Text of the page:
Takashi Matsuoka’s first novel takes us to 1861, six years after the opening of Japan to the West. Genji, the young, charismatic Great Lord of Akaoka, welcomes a small group of American missionaries—all with hidden agendas—to his province, where they plan to build a church. Two of the missionaries, Emily and Matthew, befriend Genji, and as cultural barriers among them fall, they become integral to Genji’s survival. Ancient enemies are conspiring against him. With the help of loyal retainers—notably his master samurai uncle, Shigeru, and his beautiful and brilliant geisha lover, Heiko—Genji struggles to repel his enemies and to understand and fulfill the visions he receives of the future.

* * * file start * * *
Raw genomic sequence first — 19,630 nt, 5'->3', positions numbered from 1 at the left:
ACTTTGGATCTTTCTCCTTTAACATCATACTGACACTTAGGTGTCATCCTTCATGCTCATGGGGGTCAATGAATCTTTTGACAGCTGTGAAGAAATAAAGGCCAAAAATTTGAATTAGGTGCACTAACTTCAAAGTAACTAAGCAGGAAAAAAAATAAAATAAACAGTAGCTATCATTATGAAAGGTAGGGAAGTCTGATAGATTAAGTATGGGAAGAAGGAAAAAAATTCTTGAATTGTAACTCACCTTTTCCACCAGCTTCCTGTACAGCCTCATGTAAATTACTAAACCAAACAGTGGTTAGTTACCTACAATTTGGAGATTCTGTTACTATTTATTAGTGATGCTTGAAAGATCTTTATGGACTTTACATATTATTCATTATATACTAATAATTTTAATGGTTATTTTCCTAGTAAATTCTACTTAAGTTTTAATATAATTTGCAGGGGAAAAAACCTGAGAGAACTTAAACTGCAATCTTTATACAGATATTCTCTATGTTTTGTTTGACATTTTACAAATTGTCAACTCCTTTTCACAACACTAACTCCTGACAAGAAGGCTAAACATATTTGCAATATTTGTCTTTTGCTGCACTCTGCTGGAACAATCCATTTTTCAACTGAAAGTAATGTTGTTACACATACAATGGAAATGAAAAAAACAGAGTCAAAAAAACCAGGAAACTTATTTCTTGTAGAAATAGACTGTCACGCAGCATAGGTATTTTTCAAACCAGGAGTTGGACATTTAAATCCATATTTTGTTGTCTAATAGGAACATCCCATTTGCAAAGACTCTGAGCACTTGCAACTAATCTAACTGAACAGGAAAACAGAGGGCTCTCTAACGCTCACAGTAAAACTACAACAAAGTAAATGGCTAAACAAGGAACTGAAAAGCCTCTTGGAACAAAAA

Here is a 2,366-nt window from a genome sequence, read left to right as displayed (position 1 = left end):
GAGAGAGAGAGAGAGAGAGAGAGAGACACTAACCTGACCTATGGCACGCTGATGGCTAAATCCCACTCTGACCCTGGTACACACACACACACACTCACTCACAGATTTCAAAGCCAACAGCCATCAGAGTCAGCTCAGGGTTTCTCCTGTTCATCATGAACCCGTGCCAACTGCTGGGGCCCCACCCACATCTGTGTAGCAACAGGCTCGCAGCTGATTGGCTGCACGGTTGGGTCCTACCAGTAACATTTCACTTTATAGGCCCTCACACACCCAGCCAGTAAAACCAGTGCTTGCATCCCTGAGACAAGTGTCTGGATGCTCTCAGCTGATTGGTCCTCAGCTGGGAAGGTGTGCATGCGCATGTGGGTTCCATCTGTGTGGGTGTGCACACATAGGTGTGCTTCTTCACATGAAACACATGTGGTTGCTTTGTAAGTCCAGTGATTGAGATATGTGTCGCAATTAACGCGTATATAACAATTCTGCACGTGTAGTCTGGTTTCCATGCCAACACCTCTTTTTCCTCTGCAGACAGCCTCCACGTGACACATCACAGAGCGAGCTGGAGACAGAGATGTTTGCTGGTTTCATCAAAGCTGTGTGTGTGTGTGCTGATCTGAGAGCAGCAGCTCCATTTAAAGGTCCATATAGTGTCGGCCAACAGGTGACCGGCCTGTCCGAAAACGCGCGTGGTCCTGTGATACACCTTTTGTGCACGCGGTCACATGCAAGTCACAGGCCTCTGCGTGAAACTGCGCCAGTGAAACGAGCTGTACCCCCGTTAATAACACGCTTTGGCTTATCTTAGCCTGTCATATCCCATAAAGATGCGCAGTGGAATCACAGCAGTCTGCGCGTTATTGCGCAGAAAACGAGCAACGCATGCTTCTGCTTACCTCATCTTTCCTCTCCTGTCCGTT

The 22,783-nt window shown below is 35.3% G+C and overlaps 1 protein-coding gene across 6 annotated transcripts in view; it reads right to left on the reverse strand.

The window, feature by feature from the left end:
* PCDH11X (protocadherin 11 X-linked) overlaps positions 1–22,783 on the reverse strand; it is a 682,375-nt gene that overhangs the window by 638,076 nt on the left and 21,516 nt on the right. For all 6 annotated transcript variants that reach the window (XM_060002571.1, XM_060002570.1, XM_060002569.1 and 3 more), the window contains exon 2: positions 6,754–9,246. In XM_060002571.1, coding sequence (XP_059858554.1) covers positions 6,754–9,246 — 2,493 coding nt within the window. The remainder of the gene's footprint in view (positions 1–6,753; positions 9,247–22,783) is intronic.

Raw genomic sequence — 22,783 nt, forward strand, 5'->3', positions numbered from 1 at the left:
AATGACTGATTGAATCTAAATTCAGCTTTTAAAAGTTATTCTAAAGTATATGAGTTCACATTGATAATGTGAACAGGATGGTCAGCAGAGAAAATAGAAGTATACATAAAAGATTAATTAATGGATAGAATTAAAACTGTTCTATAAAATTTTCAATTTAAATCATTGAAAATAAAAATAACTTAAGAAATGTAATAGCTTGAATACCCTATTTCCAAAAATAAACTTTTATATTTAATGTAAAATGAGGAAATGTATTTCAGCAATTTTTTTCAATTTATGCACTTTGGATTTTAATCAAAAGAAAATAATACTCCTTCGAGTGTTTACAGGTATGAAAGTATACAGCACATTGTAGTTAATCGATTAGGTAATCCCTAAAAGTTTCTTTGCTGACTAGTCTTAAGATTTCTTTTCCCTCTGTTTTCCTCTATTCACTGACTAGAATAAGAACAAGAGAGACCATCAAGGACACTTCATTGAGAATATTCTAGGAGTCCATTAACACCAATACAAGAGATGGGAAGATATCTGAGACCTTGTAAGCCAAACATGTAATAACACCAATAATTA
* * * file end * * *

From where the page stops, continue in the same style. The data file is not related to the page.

This is not a run-of-the-mill, East-meets-West story. Matsuoka’s cast is endearing; his plot, fast-paced; and his style, witty. He captures real life in ancient Japan, unshielded from violence, sorrow, retribution—and happiness. We inhabit and feel all the extremes of an untamed world in which samurai calmly commit hara kiri, but weep at the fleeting beauty of a falling cherry blossom. Though we are at first struck by the strangeness of Genji’s tradition-steeped world, Matsuoka completely transforms our perceptions and integrates us into it. The book’s direct look at all that is gruesome and beautiful about this era helps us to understand and empathize with the Great Lord of Akaoka. This novel delights with plot twists, but also imparts a real taste of a fascinating culture. It’s a must-read for anyone even slightly interested in the mysterious world of ancient Japan.